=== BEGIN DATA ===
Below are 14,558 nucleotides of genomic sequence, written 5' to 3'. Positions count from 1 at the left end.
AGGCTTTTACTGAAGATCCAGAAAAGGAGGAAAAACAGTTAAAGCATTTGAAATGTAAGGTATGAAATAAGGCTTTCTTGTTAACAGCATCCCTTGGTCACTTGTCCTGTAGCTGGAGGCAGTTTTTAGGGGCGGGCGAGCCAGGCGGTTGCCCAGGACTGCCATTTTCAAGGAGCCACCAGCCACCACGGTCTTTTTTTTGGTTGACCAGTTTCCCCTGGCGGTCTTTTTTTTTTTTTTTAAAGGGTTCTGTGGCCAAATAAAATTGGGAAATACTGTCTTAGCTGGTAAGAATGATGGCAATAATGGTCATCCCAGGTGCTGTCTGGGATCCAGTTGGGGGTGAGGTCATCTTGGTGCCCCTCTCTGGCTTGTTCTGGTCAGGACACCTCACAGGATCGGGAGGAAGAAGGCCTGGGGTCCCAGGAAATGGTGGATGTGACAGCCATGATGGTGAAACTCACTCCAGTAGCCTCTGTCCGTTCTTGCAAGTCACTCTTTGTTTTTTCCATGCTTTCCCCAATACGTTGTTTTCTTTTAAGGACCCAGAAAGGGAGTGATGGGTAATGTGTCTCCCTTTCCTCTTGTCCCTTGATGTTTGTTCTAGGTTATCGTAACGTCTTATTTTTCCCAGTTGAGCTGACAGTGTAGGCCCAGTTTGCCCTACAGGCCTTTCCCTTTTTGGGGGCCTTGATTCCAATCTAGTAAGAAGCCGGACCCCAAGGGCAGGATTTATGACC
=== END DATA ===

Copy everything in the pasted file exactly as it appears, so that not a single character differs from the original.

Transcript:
Below are 14,558 nucleotides of genomic sequence, written 5' to 3'. Positions count from 1 at the left end.
AGGCTTTTACTGAAGATCCAGAAAAGGAGGAAAAACAGTTAAAGCATTTGAAATGTAAGGTATGAAATAAGGCTTTCTTGTTAACAGCATCCCTTGGTCACTTGTCCTGTAGCTGGAGGCAGTTTTTAGGGGCGGGCGAGCCAGGCGGTTGCCCAGGACTGCCATTTTCAAGGAGCCACCAGCCACCACGGTCTTTTTTTTGGTTGACCAGTTTCCCCTGGCGGTCTTTTTTTTTTTTTTTAAAGGGTTCTGTGGCCAAATAAAATTGGGAAATACTGTCTTAGCTGGTAAGAATGATGGCAATAATGGTCATCCCAGGTGCTGTCTGGGATCCAGTTGGGGGTGAGGTCATCTTGGTGCCCCTCTCTGGCTTGTTCTGGTCAGGACACCTCACAGGATCGGGAGGAAGAAGGCCTGGGGTCCCAGGAAATGGTGGATGTGACAGCCATGATGGTGAAACTCACTCCAGTAGCCTCTGTCCGTTCTTGCAAGTCACTCTTTGTTTTTTCCATGCTTTCCCCAATACGTTGTTTTCTTTTAAGGACCCAGAAAGGGAGTGATGGGTAATGTGTCTCCCTTTCCTCTTGTCCCTTGATGTTTGTTCTAGGTTATCGTAACGTCTTATTTTTCCCAGTTGAGCTGACAGTGTAGGCCCAGTTTGCCCTACAGGCCTTTCCCTTTTTGGGGGCCTTGATTCCAATCTAGTAAGAAGCCGGACCCCAAGGGCAGGATTTATGACC